“Kilian’s use of historical detail is accurate and pertinent without detracting from what is, essentially, a tightly constructed, well-written, and suspenseful whodunit. Raines, a relentless but all-too-human hero, is an intriguing character . . . in what promises to be a fine series of novels. Both Civil War and mystery fans will appreciate Kilian’s grasp of the genres of historical fiction and mystery.” —Booklist
 
A Killing at Ball’s Bluff is the second book in the Harrison Raines Civil War Mysteries, but you may enjoy reading the series in any order.
A Union agent hunts a savage double murderer in the midst of a bloody battle in this “exciting” historical mystery (Publishers Weekly).
 
General Grant’s army is camped along the Tennessee River, ready to deal a crushing blow to the South. If they are able to capture Corinth, the Confederacy’s railways will disintegrate, bringing its army to its knees. But first, Grant must pass through the crucible of Shiloh—the most fearsome fight of the Civil War.
 
On the eve of battle, a senator’s wife appears, begging for permission to cross over to Confederate lines. Then, as Grant’s army marches south, he finds the woman’s body inside a coffin alongside her twin sister—a death that offends him just as much as any soldier’s.
 
Finding a murderer amid an army of killers takes a subtle touch, and no Union agent is shrewder than Harrison Raines. As the field of Shiloh is soaked with blood, Raines will find the guilty party, as long as the bullets continue to pass him by . . .
 
“With his new sidekick, a French-Canadian Indian named Jack Tantou (a great character whose presence lights up every page he appears on), Raines is drafted into a risky investigation that takes him back and forth across enemy lines. Lots of action occurs before the likable secret agent assembles all the suspects before General Grant . . . a fun history lesson.” —Publishers Weekly
 
The Shiloh Sisters is the fifth book in the Harrison Raines Civil War Mysteries, but you may enjoy reading the series in any order.
 
“A tightly constructed, well-written, and suspenseful whodunit” starring “a relentless but all-too-human hero” (Booklist).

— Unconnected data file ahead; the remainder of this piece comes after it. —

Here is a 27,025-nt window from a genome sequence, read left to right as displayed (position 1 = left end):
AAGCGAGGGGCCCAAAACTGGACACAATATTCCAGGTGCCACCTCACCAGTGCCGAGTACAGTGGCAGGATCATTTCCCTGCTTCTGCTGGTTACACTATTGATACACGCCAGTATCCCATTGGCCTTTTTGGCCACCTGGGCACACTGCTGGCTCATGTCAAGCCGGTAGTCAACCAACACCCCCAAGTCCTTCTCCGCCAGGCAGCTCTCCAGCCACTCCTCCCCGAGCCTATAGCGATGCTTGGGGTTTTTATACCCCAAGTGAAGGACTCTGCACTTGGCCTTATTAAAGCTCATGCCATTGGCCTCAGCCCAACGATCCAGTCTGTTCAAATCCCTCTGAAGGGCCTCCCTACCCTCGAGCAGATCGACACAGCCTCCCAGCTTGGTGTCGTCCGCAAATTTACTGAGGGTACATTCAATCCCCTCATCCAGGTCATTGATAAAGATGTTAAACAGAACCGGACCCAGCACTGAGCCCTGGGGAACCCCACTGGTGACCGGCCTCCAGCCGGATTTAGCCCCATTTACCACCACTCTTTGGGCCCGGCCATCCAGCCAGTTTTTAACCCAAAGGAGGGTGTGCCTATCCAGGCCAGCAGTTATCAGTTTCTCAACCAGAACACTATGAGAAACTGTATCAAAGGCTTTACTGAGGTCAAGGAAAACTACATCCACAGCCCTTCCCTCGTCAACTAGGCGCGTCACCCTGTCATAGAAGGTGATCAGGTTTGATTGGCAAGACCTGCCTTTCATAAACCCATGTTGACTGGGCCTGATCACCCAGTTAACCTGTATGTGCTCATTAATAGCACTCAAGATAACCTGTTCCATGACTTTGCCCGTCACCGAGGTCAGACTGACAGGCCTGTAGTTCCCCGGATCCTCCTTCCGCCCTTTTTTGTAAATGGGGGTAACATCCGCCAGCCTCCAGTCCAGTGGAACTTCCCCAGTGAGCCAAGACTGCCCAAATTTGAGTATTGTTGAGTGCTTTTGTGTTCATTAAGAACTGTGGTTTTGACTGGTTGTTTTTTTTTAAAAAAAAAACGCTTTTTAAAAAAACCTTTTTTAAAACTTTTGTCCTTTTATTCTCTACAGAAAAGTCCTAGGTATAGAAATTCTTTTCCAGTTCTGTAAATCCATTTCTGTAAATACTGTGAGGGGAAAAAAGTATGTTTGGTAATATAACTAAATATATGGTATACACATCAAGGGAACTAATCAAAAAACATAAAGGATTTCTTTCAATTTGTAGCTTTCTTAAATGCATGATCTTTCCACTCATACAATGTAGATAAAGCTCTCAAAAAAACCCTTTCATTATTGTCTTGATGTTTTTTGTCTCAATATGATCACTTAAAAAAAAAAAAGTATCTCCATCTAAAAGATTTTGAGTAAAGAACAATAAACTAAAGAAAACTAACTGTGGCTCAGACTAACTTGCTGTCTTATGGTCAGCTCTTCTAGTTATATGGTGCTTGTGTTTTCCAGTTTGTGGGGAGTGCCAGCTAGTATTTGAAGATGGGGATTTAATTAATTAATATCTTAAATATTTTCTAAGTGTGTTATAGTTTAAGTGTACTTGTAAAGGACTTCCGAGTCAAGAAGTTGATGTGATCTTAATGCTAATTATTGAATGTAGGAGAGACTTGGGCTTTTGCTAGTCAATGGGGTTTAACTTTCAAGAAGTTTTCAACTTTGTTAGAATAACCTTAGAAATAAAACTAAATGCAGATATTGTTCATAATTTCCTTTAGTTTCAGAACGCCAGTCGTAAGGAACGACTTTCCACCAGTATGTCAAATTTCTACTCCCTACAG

The messenger finds Harrison Raines in one of the finest gambling halls in Washington. As usual, Raines is losing. Union intelligence demands his presence immediately—it’s a matter that could affect the outcome of the Civil War—but Raines delays. After all, he’s holding four eights, and as a southern dandy who renounced his family to serve the Union government as a secret agent, Raines can’t resist a bet.
 
But as soon as he finishes this hand of poker, Raines will be gambling with more than cards—he’ll be wagering his life. Abraham Lincoln is a close friend of Colonel Baker, and he orders Raines to guard the colonel on the battlefield. But in the chaos of Ball’s Bluff, Baker refuses to take cover from enemy fire. When Baker cut down by a Confederate riding a white horse, Raines is a prime suspect for the murder, and must clear his name or risk being a fugitive from both sides of the Civil War.
 
“Kilian’s use of historical detail is accurate and pertinent without detracting from what is, essentially, a tightly constructed, well-written, and suspenseful whodunit. Raines, a relentless but all-too-human hero, is an intriguing character . . . in what promises to be a fine series of novels. Both Civil War and mystery fans will appreciate Kilian’s grasp of the genres of historical fiction and mystery.” —Booklist
 
A Killing at Ball’s Bluff is the second book in the Harrison Raines Civil War Mysteries, but you may enjoy reading the series in any order.